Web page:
I answered, again unkindly: 'Why, I should think they'll try and sell them. And then, when they see that no one wants them, they'll put them away in some cellar or other.'
'In a cellar?'
'Yes, they'll throw them away.'
'He had a wife from whom he was separated. The pictures will go to her.'
'All the more reason for her to throw them away.'
Indifferent, reserved, she said nothing. Now she was walking in front of me along the corridor, and seen thus, from behind, carrying the big bundle in her arms and moving in that characteristic way which appeared so spontaneous and reluctant whereas it was really so strongly and sensually deliberate, she gave the impression, as it were, of a mere house-moving. Yes, she was moving from Balestrieri's studio to mine—that was all. I caught up with her, opened my door for her and said: 'As you can see, this is a very different studio from Balestrieri's.'
She did not reply, just as though, after all, she found no great difference between my studio and that of her old lover. She simply went to the table, put down her bundle on it and then turned and asked: 'Where is the bathroom?'
'There, that door over there.'
She went off towards the bathroom and disappeared into it. I went over to the divan and rearranged the cushions upon which I had slept that afternoon; then I started collecting the numerous cigarette-ends which, as I smoked, I had thrown on to the floor. While I was doing these things I thought about the girl, wondering whether she attracted me and whether I wanted to do what she expected me to do, and I realized that I had no desire for it at all. In the end I said to myself that I would question her further about Balestrieri and her relations with him, about which I felt some curiosity, and that I would then send her away.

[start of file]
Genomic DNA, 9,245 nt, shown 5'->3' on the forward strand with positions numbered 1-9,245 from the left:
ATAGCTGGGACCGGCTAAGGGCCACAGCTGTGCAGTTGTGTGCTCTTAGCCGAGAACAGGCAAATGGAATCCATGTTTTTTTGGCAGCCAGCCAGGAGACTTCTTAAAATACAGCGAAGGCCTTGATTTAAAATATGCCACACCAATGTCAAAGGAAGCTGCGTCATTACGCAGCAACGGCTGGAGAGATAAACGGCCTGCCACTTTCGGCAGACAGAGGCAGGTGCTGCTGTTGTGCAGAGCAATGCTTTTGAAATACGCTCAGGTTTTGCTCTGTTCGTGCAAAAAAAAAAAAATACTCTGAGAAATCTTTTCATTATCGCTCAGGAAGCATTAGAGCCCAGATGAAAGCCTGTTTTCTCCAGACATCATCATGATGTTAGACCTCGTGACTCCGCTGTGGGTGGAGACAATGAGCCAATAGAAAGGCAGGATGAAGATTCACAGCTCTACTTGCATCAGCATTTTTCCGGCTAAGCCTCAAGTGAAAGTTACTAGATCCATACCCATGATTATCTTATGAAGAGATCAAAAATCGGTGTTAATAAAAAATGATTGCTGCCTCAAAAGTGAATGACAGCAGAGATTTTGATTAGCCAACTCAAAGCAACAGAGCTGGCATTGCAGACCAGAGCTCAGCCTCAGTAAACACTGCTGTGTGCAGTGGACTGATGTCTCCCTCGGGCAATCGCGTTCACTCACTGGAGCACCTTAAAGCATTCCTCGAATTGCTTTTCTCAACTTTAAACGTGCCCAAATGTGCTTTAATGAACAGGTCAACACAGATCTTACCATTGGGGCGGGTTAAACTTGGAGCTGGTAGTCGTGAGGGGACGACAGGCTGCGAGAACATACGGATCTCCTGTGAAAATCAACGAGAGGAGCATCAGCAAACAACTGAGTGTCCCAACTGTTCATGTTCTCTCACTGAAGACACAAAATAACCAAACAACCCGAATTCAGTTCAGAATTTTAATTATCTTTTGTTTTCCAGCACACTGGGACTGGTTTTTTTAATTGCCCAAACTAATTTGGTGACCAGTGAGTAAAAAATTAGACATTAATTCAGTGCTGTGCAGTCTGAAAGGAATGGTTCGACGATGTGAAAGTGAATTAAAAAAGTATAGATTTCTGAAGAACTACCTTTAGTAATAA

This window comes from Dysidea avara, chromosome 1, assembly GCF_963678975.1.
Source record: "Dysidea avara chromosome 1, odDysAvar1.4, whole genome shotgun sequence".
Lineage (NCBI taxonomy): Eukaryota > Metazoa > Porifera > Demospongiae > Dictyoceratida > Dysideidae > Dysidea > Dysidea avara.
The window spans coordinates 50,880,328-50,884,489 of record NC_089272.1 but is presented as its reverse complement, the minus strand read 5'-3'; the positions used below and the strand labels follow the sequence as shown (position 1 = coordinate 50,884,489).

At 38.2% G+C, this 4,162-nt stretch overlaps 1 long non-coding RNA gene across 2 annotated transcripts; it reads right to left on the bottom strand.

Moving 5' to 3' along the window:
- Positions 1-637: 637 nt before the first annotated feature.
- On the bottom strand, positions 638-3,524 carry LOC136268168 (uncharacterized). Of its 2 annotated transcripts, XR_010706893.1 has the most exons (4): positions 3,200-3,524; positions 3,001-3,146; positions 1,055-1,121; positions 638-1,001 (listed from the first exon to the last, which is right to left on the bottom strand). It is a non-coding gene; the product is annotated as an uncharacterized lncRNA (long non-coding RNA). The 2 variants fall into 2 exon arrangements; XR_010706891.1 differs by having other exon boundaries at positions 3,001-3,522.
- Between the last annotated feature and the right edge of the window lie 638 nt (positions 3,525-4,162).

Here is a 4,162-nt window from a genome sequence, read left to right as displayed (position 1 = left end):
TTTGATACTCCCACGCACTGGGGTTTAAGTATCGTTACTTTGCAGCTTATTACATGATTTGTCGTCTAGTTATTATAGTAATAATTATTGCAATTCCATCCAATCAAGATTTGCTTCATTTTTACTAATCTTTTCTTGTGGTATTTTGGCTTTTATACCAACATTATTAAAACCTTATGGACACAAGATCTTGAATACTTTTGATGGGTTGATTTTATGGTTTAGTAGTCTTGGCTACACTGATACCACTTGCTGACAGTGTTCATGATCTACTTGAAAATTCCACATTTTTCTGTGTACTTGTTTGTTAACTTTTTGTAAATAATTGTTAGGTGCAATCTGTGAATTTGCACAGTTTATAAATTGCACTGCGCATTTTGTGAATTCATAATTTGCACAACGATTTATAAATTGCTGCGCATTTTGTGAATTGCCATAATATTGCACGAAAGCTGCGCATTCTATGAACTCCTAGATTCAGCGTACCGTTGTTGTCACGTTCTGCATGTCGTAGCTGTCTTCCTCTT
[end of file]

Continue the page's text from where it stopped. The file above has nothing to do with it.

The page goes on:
I was so calm and so deeply absorbed in the consciousness of my calmness as to forget the pretext of the painting which the girl had suggested and which I had absent-mindedly accepted. And so I was positively amazed when the door of the bathroom opened and the girl appeared on the threshold. She was naked, completely naked; she was holding a towel with both hands against her chest and walking on tiptoe. When I saw her, I could not help thinking that Balestrieri had not exaggerated when he depicted her with the well-developed forms which had aroused my incredulity. She had in fact a magnificent bosom, full, firm and brown, which did not, however, seem in harmony with her torso—the slender, thin torso of an adolescent girl—and had almost a look of being, so to speak, detached from it. Her waist also was that of a young girl, incredibly slim and supple; but the adult quality noticeable in her bosom was again apparent in her powerful, solid hips. As she walked she thrust forward her bosom and pulled back her belly, and her eyes were fixed almost greedily upon the easel that stood near the window; and when she arrived in front of the canvas, she asked, without turning round, in her strangely expressionless, dry, precise voice: 'Well, where shall I stand?'
I wondered whether there might be some hypocrisy in her attitude at that moment, and immediately had to admit that there was not. She had taken her position as a model quite seriously; even if she also perhaps suspected that it was only a pretext for a different sort of relationship. But in her mind, so it seemed to me, there must be a kind of incapacity to connect one thing with another; it was this that permitted her to be sincere. Quietly I said: 'Don't stand anywhere.'